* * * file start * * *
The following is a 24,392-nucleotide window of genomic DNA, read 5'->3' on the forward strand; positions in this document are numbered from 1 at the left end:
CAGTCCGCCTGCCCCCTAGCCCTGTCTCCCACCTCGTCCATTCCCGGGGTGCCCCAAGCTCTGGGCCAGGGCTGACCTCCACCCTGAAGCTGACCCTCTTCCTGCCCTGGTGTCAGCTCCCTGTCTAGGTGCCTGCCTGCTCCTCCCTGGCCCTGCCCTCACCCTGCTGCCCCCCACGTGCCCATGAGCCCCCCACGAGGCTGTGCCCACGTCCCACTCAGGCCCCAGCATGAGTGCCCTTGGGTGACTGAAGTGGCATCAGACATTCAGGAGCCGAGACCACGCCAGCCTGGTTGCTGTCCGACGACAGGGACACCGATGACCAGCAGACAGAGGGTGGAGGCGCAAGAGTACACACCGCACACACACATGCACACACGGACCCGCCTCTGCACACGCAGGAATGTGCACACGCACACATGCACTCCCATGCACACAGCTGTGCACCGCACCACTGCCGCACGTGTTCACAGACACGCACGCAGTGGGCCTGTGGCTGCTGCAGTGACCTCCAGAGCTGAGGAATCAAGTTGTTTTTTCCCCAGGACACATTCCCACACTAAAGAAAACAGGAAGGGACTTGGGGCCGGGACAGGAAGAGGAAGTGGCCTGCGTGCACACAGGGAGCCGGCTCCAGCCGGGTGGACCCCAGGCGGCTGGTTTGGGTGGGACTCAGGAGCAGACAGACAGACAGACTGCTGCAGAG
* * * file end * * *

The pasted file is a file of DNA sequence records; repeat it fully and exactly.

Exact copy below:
The following is a 24,392-nucleotide window of genomic DNA, read 5'->3' on the forward strand; positions in this document are numbered from 1 at the left end:
CAGTCCGCCTGCCCCCTAGCCCTGTCTCCCACCTCGTCCATTCCCGGGGTGCCCCAAGCTCTGGGCCAGGGCTGACCTCCACCCTGAAGCTGACCCTCTTCCTGCCCTGGTGTCAGCTCCCTGTCTAGGTGCCTGCCTGCTCCTCCCTGGCCCTGCCCTCACCCTGCTGCCCCCCACGTGCCCATGAGCCCCCCACGAGGCTGTGCCCACGTCCCACTCAGGCCCCAGCATGAGTGCCCTTGGGTGACTGAAGTGGCATCAGACATTCAGGAGCCGAGACCACGCCAGCCTGGTTGCTGTCCGACGACAGGGACACCGATGACCAGCAGACAGAGGGTGGAGGCGCAAGAGTACACACCGCACACACACATGCACACACGGACCCGCCTCTGCACACGCAGGAATGTGCACACGCACACATGCACTCCCATGCACACAGCTGTGCACCGCACCACTGCCGCACGTGTTCACAGACACGCACGCAGTGGGCCTGTGGCTGCTGCAGTGACCTCCAGAGCTGAGGAATCAAGTTGTTTTTTCCCCAGGACACATTCCCACACTAAAGAAAACAGGAAGGGACTTGGGGCCGGGACAGGAAGAGGAAGTGGCCTGCGTGCACACAGGGAGCCGGCTCCAGCCGGGTGGACCCCAGGCGGCTGGTTTGGGTGGGACTCAGGAGCAGACAGACAGACAGACTGCTGCAGAG